Doctors have condemned cuts and rationed NHS services at the British Medical Association's annual conference today.
Attendees were concerned that the amount the NHS has been tasked to save under the 'Nicholson challenge' - £15bn to £20bn between 2011 and 2014 - would mean job cuts and rationed clinical services.
They called on the Department of Health (DoH) to demonstrate how the efficiency savings were being reinvested into the system.
A Bristol-based consultant psychiatrist Robin Arnold said: "Efficiency savings which are not reinvested are cuts. Cutting between 16 and 20% of the budget cannot be achieved without cutting frontline services, and getting GPs to be the fall guys for this is unacceptable."
London-based GP Louise Irvine told the meeting: "We do not have to accept the austerity argument. By cutting jobs and services we suppress, we depress the economy further."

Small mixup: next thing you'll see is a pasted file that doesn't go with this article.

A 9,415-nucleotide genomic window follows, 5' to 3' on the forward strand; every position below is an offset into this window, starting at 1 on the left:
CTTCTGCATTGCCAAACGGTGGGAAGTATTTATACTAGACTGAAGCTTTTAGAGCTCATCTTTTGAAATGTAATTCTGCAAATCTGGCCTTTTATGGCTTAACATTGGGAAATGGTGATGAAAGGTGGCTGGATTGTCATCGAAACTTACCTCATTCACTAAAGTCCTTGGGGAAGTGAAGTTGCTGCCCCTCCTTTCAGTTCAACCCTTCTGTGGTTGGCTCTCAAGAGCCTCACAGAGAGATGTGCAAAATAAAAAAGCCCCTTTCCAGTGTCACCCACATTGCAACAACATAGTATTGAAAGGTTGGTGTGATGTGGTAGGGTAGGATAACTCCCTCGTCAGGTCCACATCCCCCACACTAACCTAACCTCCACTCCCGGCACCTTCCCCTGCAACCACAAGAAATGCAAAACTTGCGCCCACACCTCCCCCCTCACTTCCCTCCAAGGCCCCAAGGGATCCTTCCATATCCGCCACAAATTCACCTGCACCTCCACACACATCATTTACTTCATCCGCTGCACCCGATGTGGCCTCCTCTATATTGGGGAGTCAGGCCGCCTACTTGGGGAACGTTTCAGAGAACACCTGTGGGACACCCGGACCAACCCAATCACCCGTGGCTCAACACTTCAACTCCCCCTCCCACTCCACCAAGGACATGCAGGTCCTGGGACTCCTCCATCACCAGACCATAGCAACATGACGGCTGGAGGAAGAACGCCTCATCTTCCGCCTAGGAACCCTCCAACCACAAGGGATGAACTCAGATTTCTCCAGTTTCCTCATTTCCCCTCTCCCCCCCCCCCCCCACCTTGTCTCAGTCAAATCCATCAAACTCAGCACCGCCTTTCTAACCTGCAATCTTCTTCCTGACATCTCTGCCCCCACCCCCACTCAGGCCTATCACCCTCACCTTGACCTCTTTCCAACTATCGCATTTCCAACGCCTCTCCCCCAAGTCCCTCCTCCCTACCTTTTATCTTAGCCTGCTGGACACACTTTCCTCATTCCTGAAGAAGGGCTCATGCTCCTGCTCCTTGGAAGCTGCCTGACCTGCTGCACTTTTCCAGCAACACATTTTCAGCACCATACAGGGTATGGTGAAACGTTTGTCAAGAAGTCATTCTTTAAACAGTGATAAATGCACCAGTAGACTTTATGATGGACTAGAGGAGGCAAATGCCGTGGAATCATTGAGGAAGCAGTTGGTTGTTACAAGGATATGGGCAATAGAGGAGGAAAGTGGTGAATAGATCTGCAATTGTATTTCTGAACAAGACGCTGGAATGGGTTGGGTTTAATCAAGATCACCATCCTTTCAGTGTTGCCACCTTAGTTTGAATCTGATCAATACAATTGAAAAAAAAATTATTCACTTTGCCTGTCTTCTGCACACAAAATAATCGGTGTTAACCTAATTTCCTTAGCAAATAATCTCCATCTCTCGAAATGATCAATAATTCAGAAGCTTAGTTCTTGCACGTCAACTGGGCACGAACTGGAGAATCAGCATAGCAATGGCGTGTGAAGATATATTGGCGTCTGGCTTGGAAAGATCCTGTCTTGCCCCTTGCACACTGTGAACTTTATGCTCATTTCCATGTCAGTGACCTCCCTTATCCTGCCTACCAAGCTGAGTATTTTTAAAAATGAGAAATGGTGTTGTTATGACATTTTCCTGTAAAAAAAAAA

And London consultant urologist Tomas Rosenbaum said cuts were taking place at "breath-taking speed" in west London where Ealing Hospital was facing reconfiguration.
This year's Association of Medical Insurance Intermediaries (Amii) summit on 3 July will be looking at the role of private healthcare insurance as NHS reforms continue.
According to Amii's leader, Wayne Pontin, the UK simply "cannot afford to deliver free healthcare" and the private and public sectors now "cannot be separated".
Ruth Gilbert reports
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